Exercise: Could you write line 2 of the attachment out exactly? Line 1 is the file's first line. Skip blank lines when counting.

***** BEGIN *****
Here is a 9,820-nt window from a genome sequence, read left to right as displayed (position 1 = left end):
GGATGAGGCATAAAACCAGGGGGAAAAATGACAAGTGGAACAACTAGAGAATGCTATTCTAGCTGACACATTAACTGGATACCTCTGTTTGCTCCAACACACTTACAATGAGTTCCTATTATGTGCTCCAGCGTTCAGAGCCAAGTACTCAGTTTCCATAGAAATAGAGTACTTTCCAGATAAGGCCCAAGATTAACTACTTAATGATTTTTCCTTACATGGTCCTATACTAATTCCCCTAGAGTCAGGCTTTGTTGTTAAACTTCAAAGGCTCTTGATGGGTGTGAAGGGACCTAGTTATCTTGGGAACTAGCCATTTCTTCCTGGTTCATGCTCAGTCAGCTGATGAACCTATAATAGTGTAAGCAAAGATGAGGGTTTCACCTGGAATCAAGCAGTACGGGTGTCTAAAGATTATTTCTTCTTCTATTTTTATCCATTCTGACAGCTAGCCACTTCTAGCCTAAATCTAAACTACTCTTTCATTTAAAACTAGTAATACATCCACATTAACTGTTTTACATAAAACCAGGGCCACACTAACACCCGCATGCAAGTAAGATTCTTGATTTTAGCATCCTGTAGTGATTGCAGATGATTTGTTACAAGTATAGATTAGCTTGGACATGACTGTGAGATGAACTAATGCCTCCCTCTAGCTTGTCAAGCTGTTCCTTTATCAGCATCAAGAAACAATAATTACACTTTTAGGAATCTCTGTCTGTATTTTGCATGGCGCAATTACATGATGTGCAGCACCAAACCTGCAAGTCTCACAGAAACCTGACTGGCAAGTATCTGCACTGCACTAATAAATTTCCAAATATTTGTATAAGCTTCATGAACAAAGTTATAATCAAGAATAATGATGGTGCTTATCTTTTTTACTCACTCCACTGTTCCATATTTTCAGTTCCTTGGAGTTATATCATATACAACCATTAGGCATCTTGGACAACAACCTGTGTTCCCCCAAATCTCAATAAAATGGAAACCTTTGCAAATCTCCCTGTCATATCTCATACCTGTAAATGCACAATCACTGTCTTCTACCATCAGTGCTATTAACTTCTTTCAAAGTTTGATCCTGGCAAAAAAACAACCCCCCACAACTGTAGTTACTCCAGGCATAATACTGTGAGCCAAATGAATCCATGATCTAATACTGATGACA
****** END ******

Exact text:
GGATGAGGCATAAAACCAGGGGGAAAAATGACAAGTGGAACAACTAGAGAATGCTATTCTAGCTGACACATTAACTGGATACCTCTGTTTGCTCCAACACACTTACAATGAGTTCCTATTATGTGCTCCAGCGTTCAGAGCCAAGTACTCAGTTTCCATAGAAATAGAGTACTTTCCAGATAAGGCCCAAGATTAACTACTTAATGATTTTTCCTTACATGGTCCTATACTAATTCCCCTAGAGTCAGGCTTTGTTGTTAAACTTCAAAGGCTCTTGATGGGTGTGAAGGGACCTAGTTATCTTGGGAACTAGCCATTTCTTCCTGGTTCATGCTCAGTCAGCTGATGAACCTATAATAGTGTAAGCAAAGATGAGGGTTTCACCTGGAATCAAGCAGTACGGGTGTCTAAAGATTATTTCTTCTTCTATTTTTATCCATTCTGACAGCTAGCCACTTCTAGCCTAAATCTAAACTACTCTTTCATTTAAAACTAGTAATACATCCACATTAACTGTTTTACATAAAACCAGGGCCACACTAACACCCGCATGCAAGTAAGATTCTTGATTTTAGCATCCTGTAGTGATTGCAGATGATTTGTTACAAGTATAGATTAGCTTGGACATGACTGTGAGATGAACTAATGCCTCCCTCTAGCTTGTCAAGCTGTTCCTTTATCAGCATCAAGAAACAATAATTACACTTTTAGGAATCTCTGTCTGTATTTTGCATGGCGCAATTACATGATGTGCAGCACCAAACCTGCAAGTCTCACAGAAACCTGACTGGCAAGTATCTGCACTGCACTAATAAATTTCCAAATATTTGTATAAGCTTCATGAACAAAGTTATAATCAAGAATAATGATGGTGCTTATCTTTTTTACTCACTCCACTGTTCCATATTTTCAGTTCCTTGGAGTTATATCATATACAACCATTAGGCATCTTGGACAACAACCTGTGTTCCCCCAAATCTCAATAAAATGGAAACCTTTGCAAATCTCCCTGTCATATCTCATACCTGTAAATGCACAATCACTGTCTTCTACCATCAGTGCTATTAACTTCTTTCAAAGTTTGATCCTGGCAAAAAAACAACCCCCCACAACTGTAGTTACTCCAGGCATAATACTGTGAGCCAAATGAATCCATGATCTAATACTGATGACA